Sunday, 28 May 2017

Cello Classes

J and An have been offered four trial Suzuki cello lessons by Juzmusic Academy. They have attended two sessions so far and J has already requested to continue learning the instrument despite his busy schedule.

The cello teacher is Teacher Ren. She has a music degree from Germany, with a specialisation in cello.

The first lesson was an introductory one. Teacher Ren went through the parts of a cello and the parts of the bow with the children. She also told them that the four strings of a cello were C, G, D and A, before teaching them how to sit and stand in rest position and how to hold and put down the cello. Teacher Ren was helpful and patient towards Little An when it was evident that the cello was too big for her to manage on her own.

In the last fifteen minutes, Teacher Ren varied the activities and got the children to identify the notes she was playing. They had to throw a beanbag at the correct letter name. She made the task more challenging for J and he had to throw the beanbag with his back facing the letter names. As J performed this more advanced task, Little An got to pluck the strings of the cello for J to identify the notes. I must say Teacher Ren made it a point to engage Little An suitably. The children enjoyed themselves.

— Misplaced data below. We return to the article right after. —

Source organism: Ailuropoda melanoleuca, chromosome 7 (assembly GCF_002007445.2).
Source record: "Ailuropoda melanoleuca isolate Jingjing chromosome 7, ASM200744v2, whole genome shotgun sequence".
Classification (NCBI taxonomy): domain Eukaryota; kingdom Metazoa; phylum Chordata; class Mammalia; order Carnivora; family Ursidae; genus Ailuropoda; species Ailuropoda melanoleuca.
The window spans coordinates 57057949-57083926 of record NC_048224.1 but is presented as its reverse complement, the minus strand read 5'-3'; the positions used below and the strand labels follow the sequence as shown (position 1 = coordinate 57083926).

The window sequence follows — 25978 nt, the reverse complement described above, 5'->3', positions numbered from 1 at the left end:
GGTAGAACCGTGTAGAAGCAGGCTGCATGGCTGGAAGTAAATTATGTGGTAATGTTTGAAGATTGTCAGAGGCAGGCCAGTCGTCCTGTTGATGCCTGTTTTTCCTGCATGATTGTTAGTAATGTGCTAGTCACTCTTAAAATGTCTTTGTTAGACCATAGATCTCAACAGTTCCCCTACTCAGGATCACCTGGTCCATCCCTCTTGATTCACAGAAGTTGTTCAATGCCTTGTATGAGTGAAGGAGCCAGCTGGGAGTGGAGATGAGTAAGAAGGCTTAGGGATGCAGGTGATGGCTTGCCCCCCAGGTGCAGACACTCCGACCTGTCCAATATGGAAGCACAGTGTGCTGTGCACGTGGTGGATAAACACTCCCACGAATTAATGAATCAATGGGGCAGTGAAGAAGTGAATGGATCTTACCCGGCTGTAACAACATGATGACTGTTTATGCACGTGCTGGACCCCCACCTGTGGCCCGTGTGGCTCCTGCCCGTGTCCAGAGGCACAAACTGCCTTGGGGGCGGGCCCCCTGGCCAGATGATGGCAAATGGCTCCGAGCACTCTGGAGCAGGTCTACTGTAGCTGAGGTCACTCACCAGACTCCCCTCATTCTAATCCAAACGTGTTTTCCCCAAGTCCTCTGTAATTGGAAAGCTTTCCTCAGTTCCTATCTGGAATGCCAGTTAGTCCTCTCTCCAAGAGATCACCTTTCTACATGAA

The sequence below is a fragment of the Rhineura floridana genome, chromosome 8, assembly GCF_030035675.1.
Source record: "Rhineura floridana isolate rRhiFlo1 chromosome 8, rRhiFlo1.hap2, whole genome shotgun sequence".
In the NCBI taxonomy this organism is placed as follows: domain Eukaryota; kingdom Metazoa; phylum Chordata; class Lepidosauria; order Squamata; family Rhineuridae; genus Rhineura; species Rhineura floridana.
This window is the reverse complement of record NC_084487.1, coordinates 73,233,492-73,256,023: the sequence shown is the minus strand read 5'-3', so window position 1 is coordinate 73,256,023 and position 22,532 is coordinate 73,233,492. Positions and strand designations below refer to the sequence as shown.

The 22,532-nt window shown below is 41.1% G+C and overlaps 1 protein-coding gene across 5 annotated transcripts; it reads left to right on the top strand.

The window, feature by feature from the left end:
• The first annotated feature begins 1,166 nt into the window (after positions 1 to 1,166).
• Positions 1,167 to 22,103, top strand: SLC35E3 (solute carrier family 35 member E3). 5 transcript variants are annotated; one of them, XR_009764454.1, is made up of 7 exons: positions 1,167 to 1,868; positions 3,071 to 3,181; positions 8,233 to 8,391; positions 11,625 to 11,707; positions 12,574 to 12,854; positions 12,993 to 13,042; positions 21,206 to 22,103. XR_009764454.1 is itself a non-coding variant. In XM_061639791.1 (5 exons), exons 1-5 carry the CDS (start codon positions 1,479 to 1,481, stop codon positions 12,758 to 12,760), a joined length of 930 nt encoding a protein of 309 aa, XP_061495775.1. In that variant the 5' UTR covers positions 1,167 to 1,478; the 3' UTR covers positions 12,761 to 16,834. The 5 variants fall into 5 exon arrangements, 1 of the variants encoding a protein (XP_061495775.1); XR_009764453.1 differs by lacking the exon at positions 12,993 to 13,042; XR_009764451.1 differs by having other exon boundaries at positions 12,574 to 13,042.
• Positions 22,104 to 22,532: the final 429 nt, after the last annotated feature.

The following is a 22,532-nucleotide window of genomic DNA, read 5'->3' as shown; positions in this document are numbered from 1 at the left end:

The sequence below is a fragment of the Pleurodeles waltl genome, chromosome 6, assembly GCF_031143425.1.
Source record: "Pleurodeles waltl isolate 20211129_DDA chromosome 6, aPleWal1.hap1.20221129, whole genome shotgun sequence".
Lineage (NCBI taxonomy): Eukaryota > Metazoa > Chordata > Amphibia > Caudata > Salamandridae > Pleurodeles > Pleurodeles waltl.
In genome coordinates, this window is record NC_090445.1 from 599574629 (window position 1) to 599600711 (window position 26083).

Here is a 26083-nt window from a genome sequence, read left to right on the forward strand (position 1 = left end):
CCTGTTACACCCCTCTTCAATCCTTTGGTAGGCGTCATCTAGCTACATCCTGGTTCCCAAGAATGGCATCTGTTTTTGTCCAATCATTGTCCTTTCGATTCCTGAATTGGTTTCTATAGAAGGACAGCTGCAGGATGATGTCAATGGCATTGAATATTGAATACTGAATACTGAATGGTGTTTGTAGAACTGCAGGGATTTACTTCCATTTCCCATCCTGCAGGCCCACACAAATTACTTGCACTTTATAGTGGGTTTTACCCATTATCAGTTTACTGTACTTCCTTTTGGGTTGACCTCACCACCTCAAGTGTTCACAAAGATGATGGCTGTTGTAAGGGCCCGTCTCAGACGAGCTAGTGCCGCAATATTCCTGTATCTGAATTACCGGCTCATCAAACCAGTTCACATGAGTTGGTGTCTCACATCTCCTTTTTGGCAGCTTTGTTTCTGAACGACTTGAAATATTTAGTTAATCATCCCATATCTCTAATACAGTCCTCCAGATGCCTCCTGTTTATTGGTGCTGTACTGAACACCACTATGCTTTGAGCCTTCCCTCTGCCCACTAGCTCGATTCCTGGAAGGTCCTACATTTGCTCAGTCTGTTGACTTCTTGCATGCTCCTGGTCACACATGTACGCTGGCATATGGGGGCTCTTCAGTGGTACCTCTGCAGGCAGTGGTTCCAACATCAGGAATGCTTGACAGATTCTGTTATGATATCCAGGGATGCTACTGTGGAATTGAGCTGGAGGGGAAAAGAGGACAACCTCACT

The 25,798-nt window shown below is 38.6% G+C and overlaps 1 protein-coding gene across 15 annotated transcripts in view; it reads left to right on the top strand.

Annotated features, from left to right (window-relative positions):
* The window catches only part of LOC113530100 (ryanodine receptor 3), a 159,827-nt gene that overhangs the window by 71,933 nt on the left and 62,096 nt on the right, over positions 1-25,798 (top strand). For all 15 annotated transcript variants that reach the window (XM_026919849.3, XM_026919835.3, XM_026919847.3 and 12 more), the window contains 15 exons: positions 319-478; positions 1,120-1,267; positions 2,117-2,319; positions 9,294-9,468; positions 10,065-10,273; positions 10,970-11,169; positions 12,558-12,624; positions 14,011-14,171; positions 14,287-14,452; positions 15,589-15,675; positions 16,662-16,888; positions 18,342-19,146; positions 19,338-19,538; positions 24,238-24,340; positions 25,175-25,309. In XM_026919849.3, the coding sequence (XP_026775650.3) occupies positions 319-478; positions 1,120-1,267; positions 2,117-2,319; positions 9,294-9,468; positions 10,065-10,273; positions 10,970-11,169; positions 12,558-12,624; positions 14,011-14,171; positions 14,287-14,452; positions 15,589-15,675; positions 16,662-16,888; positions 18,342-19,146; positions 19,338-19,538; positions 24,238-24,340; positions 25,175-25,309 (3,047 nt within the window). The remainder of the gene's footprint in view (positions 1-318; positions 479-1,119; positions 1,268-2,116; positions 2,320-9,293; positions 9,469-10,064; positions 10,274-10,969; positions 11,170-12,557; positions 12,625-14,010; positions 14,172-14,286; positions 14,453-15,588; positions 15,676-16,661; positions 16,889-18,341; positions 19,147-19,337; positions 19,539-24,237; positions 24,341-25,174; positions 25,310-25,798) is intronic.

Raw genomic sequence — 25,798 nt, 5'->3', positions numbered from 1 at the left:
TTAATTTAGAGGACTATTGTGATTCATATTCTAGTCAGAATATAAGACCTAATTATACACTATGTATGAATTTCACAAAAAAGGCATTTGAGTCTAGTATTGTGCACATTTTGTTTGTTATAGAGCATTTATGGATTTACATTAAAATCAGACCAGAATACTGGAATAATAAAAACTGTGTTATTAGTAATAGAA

In the subsequent lesson, the children were taught to play the accompaniment for Pop Goes the Weasel and the D major scale. They played the open strings in the rhythm of titi titi ta ta (or busy busy stop stop). The children were familiar with this as Little An is in a Suzuki violin class in another music school and practises almost daily at home.

The fingering on the cello was similar to that on the violin, so J could play the scale fairly easily. However, Little An found it difficult to stretch her fingers. The strings were also thicker and needed more strength to press on. Teacher Ren gave Little An an interesting gadget to help her sense how the cello hand should feel like. She also concentrated on correcting J's bow hand as he was used to slanting it at an angle for the violin whereas the hand should be perpendicular to the bow when playing the cello. She frequently reminded him to maintain a good posture and I think this was very necessary at the beginning. It would be deplorable if the student becomes used to the wrong posture as it will be harder to correct him later on.

Teacher Ren is patient, encouraging and tailors the class to suit the needs of the children. The children are looking forward to their next cello lesson. Check out the blog for more updates in two weeks' time.

For now, if you are interested in Suzuki classes, Juzmusic Academy offers Suzuki violin, Suzuki cello and Suzuki piano classes. It offers regular classes in other instruments too. Check out their website for more information.

No comments: